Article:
So here I sit, listening to my Beegie Adair radio station on Pandora and trying to explain to no one in particular why I am doing thus. If I get too directly involved in computer stuff I will probably be up all night and never really get rest even if I do go to sleep. So, working on this journal and focusing on “artsy” stuff (not that I “look” all that artsy when I am dancing)  lets me unload that part of my brain so it will quit shaking the bed and keeping us all awake …. ( .. yawn… I guess its working, now).



Wednesday, September 16, 2009

Music doth soothe the savage beast.

Throughout my life I have been pulled back and forth between passions for music and science. Each has been a distraction to the other and yet each has reinforced my capabilities to improve my knowledge and functionality in the other.

For example, when I would become very frustrated from focusing on math, computer programming or trouble shooting hardware or software or financial problems I found that enough of the right kind of music and volume would restore my sensibilities about whatever it was that I was fumbling with and give me a second wind, if you will, to start making progress.  I played Trumpet for 6 years during jr. and Sr. high school and tried to head towards a professional music career at one point but my love of electronics and all things mechanical overtook that direction.

At present, I have just gotten the drawings and CAD files for the Smartvolvomasterassydwgjpg Car bed to be built on Clifford.   I have been waiting for years (no lie) to get to this point in our progress to full timing. volvomasterassyjpg Now that we are here I am so stopped up with information, details and pending things to do that I can’t seem to get anything started. Each thing I think of to work on has dependencies that I have to resolve before I can actually begin that specific work.

The CAD drawings are perfect but I have to reinstall my CAD program before I can use them. Unfortunately, my laptop is about 2 Windows platforms (Vista and Windows 7) beyond what it was engineered to run. It has a memory limit of 1.2 Gigabytes which, on Windows XP was a pretty good sized RAM resource. I did have a few other desktop systems that could have held more memory but had weak processing power. Moot point, anyway, since most of them have been cannibalized to solve problems in other family systems. 

So here I am with a powerful program needing to run on a powerful and current operating system (Windows 7) but its not possible to make the hardware resources available to it so that it will perform as well as I need. So this is not unlike sitting down at the computer in Late March to get started on preparing my taxes and discovering that I am getting blue screen errors occasionally.  Sure, it will run but if it crashes at the wrong time it could take out the Hard drive and not only lose my data but be unbootable.

To forge ahead without fixing this problem would just be stupid. I would not be able to stay focused on getting the taxes done because of this distraction and that would cause me to make errors in the process even if the system never crashed.  Its like trying not to flinch when you fire a 45 caliber hand gun the second time.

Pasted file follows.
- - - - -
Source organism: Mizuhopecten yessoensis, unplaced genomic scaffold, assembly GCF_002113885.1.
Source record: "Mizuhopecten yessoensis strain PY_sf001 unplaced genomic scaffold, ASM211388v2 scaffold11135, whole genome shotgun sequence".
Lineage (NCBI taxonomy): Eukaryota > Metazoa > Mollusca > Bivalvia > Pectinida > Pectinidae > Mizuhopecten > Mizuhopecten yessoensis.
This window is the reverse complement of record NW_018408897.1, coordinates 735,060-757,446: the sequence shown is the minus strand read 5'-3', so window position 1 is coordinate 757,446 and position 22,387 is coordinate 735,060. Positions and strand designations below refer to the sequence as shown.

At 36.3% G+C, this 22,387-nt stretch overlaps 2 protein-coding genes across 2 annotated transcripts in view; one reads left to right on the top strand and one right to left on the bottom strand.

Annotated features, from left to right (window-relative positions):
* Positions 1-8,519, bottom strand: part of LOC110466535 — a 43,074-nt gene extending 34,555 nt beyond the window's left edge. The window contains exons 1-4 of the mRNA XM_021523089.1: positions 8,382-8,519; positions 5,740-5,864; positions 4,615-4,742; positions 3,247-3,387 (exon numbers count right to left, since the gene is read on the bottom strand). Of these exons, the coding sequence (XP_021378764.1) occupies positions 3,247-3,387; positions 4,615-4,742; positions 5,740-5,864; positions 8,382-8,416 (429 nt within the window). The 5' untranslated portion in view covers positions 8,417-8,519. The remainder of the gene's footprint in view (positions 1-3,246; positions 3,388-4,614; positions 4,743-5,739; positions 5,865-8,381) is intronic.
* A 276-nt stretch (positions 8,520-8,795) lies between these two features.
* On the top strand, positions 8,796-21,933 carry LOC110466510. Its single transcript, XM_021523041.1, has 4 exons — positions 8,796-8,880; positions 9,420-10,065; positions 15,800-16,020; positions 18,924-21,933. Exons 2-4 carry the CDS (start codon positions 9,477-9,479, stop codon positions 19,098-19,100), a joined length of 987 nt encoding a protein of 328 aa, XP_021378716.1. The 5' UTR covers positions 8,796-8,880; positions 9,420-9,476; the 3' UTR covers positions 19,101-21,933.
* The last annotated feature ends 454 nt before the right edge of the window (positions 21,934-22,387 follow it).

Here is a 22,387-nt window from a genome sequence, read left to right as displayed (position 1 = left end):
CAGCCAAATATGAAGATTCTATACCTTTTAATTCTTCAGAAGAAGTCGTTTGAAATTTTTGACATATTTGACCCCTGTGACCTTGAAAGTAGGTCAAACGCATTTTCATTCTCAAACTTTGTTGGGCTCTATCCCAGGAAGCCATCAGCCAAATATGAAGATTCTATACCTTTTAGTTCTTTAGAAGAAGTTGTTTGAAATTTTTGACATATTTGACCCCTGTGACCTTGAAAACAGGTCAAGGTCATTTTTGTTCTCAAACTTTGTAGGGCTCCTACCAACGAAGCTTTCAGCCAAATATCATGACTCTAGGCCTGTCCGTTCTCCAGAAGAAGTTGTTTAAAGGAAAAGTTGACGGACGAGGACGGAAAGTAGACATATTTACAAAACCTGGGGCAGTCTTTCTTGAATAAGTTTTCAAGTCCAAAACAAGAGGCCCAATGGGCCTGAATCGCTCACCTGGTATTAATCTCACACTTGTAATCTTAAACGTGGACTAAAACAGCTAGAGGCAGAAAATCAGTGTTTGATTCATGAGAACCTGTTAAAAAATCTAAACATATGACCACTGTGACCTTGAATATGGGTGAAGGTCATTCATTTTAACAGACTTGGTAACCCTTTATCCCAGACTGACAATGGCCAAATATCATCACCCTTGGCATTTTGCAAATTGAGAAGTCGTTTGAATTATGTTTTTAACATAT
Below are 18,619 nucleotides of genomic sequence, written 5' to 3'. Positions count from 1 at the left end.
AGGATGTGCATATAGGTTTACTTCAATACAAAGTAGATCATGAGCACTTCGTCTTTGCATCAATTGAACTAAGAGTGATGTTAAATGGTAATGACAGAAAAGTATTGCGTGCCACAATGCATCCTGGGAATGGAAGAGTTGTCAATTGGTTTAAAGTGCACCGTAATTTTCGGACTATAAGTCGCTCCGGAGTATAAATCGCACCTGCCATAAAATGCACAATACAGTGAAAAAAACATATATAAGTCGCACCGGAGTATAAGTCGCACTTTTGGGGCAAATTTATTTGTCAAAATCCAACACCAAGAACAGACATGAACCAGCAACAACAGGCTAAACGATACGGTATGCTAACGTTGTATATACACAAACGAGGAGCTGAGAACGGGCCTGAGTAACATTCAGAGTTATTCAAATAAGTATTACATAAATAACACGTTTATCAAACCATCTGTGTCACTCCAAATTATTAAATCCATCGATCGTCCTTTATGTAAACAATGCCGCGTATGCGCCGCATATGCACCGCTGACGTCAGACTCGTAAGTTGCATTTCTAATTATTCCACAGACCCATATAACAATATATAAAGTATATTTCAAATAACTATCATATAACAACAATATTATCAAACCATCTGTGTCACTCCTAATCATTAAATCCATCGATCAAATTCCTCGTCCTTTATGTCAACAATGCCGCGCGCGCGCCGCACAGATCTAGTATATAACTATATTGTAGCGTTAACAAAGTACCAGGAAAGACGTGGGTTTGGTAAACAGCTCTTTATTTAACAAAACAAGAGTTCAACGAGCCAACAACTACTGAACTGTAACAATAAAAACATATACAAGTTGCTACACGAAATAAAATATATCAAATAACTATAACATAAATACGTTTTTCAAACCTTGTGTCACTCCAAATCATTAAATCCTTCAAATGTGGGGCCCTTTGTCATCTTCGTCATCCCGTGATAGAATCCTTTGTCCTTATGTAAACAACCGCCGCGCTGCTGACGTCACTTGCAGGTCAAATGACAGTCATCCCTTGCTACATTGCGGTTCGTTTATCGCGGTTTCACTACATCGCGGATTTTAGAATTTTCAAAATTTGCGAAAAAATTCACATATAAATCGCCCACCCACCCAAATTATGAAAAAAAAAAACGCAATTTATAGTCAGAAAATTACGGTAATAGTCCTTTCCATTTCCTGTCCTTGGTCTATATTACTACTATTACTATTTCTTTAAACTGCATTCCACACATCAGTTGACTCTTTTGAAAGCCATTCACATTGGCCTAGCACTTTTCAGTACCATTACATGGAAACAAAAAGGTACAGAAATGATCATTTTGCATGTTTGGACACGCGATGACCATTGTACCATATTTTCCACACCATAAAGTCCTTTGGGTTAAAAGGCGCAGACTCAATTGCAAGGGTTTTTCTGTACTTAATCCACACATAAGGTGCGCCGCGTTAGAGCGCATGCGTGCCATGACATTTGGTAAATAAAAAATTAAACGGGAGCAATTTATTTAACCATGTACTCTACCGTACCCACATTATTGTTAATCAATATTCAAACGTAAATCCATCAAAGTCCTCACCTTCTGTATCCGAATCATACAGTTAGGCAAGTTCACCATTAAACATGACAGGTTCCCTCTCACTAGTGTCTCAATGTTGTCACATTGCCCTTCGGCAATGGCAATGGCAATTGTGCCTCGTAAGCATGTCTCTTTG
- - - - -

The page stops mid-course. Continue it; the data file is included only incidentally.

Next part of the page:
For the past weeks I have been preparing for this day but have had so much that is unfinished at the moment that I am just stuck trying to get going on any one thing.  Basically, I am mentally constipated and the backup is impacting my body, mind and spirit.

Here is where the music comes in.  I really need to give that part of my brain a little vacation and the only way to do that is to immerse myself in something that will engage and hold my focus in another, more rested part of it.  It seems that music does that for me when I have been ignoring it for awhile. However, I can’t just sit and listen to it. That will just make me antsy to get going on my problem. While listening I have to be physically engaged in something bland that takes no analytical effort but which holds my attention.

Writing this blog tonight is one such activity.  The type of music that I listen to is also very important to this process.  Highly complex music like a symphony, lively jazz and most music with vocals in it will keep agitating the part of my brain that needs the break so simple smoothly soft jazz such as some Bobby Hackett, Beegie Adair or Andre Previn is good brain vacation landscape.   Dave Brubeck, George Shearing or Peter Nero is not helpful no matter how much I like them.Also, there needs to be a minimum of strings and/or saxophone solos. Those are often as agitating as vocals. Using Sirius Satellite Radio or XM Radio gives me some of these genre choices but I have to take what it delivers. I probably listen to XM Escape (channel 28 right now) more than all other channels combined.

However, there is another great source of new music on the website. It is free and there are genres of music already catalogued or I can make my own.  I can setup a channel, like for Beegie Adair, and then it will pick music, some of it hers and some of other artists that fit her general style and makeup.  If it plays something I especially like I can give it a thumbs-up and it will strengthen the preference for that type of sound. If I give something a thumbs-down it will bias Pandora to shy away from other selections that are too similar to that one.